We were driving up the eastern side of Michigan along Lake Huron when we decided to have lunch by the mostly abandoned Municipal Marina waterfront. Most of the boats had been taken in for the winter, and sea gulls swirled above empty docks. Driving away, we turned onto an incredibly wide main street, making us wonder if the town had suffered a devastating storm and had been rebuilt. Not so. Later we learned the streets were originally wide in order to accommodate the logging industry that once flourished in the area.
Anyway, on that astonishingly wide street, we spied an old fashioned theatre with a marquee lit with yellow and orange lights. Intrigued by such a beautiful little building with its orange and black tile Art Deco doors, we stopped to admire it. One thing led to another. We ended up staying to see the feature movie, but that’s not the point. The point is this tiny restored theatre, the Rogers City Theatre, is a treasure. I do not exaggerate. You can check this out by looking it up on the internet.
The theatre was built in 1937, as a classic, single screen small town movie palace in the Art Deco style. After a fire in 1947, it was rebuilt and expanded. For years, it was a downtown landmark and served as the center of the town’s social life. In time, however, the theatre fell into disrepair. After all, Interstate 75 does encourage people to zoom straight north, and many beautiful little towns are bypassed. But I digress.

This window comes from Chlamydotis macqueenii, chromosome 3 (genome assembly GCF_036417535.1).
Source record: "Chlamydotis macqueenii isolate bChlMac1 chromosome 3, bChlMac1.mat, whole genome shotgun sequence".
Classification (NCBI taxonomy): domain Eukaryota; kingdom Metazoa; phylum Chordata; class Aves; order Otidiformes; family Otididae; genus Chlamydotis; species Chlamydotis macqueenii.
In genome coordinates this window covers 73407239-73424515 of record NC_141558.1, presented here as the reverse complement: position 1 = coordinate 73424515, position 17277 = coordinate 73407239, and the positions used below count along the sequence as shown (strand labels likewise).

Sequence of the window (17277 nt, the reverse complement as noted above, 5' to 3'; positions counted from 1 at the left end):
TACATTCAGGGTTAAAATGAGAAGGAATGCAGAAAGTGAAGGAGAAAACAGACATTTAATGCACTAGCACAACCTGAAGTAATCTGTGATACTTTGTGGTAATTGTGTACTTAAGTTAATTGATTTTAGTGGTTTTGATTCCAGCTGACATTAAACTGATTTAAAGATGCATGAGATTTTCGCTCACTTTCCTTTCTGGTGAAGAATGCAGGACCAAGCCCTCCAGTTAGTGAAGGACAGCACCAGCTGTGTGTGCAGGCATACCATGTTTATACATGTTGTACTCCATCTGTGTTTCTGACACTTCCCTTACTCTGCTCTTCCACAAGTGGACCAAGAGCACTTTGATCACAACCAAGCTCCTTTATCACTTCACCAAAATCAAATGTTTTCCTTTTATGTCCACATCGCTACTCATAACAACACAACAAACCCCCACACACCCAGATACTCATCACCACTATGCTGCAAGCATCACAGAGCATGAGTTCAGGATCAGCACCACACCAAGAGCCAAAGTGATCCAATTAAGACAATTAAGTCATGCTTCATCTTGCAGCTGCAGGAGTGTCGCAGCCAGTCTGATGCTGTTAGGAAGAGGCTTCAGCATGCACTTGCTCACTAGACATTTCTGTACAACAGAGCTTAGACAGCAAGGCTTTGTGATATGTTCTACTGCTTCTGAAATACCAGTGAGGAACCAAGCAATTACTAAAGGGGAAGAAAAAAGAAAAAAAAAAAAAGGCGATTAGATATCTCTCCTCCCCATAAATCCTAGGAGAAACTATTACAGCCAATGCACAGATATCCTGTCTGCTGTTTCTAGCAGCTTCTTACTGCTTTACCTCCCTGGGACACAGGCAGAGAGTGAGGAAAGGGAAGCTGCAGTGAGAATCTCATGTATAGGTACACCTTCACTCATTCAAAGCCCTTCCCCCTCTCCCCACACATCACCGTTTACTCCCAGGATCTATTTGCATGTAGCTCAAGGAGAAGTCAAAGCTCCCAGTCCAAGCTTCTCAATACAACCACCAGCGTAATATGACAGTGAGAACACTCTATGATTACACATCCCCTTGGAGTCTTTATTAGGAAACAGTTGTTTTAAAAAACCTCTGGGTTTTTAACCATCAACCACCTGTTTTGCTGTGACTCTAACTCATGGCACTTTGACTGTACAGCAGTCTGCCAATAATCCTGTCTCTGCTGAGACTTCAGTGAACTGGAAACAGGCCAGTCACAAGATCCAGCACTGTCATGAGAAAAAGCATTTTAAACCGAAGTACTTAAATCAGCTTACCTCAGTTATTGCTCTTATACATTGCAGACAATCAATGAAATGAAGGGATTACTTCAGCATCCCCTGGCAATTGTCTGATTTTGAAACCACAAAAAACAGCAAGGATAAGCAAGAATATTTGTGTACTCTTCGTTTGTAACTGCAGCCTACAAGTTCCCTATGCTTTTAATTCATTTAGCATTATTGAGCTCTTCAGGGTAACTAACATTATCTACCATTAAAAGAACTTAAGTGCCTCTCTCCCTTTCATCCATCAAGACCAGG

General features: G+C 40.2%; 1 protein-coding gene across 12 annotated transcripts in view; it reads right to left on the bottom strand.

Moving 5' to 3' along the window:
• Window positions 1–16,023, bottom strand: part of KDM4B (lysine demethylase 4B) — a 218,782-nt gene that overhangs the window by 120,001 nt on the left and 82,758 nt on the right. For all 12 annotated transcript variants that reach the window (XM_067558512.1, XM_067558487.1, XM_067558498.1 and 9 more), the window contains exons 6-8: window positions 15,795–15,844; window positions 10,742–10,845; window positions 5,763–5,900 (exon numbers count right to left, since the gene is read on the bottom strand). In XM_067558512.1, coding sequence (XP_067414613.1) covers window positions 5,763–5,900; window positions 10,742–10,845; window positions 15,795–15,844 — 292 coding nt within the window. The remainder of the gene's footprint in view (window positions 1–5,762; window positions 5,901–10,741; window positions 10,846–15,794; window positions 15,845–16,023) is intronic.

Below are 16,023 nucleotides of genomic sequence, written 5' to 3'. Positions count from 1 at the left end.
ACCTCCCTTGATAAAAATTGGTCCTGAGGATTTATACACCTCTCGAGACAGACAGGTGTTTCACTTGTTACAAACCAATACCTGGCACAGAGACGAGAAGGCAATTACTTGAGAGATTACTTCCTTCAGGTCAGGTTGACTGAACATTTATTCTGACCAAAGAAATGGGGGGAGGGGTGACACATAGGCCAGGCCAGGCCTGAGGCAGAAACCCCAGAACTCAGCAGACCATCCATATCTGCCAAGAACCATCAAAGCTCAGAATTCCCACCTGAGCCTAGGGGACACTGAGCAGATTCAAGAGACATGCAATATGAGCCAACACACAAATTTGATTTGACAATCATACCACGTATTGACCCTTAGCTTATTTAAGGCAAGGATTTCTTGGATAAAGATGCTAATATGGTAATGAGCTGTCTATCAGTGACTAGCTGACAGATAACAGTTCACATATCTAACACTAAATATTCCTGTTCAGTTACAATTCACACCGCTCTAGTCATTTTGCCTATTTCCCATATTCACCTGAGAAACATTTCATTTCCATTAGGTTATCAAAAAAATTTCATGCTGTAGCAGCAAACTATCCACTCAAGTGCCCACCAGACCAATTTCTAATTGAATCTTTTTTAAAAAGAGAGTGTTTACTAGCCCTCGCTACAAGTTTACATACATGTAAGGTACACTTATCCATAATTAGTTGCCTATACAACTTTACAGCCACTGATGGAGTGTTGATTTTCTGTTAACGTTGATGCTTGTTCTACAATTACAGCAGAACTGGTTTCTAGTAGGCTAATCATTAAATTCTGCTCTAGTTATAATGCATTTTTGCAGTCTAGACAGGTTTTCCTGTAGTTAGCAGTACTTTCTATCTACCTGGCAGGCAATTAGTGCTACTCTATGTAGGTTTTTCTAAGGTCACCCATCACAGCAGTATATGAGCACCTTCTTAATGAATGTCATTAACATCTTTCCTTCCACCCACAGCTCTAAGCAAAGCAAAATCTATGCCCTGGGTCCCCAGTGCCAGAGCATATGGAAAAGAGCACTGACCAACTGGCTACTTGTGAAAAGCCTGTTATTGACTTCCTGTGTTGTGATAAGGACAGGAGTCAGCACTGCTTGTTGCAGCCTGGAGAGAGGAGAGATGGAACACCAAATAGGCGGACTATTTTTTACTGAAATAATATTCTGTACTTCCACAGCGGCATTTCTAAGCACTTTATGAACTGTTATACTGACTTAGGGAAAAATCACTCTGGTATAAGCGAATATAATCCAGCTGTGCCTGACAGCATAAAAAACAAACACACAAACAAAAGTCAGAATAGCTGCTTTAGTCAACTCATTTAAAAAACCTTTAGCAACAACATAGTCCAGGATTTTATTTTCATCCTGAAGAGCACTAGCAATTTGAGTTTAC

In 2003, Karl Heidemann, a retired attorney from the Detroit area, purchased the building. He tore out some of the interior and built a stage and installed theatrical lighting and utility improvements. He located someone to rewire the marquee lights. He restored the exterior and brought back the black and orange tile work of the original façade. He built, rebuilt, painted, replaced, and restored. “It was something of a hobby,” he told us, “but it was a lot of work.”
Theatre productions now alternate with first run movies in a revitalized auditorium where newly installed state-of-the-art seats in the center section are wonderfully comfortable. "Along with the digitalization of the movie presentation process, installation of Real-D technology for showing 3-D films, and a new (really big) screen," the theatre is "set to become a destination for movie and theatre-goers throughout northeast Michigan!”
It was a pleasant surprise to meet Heidemann who sold us our movie tickets. He told us what the website states. “We're volunteers who have a love of the theatre! We act. We direct. We sing. We dance. We design and build sets. We make costumes and props. We help with hair and makeup. We design and run lights and sound. We help back stage. We usher and take tickets.” The theatre group offers at least three presentations each season—one play, one musical, and a summer youth musical. The theatre has a website that works. Check it out: www. rogerstheatre.com
We plan to go North again.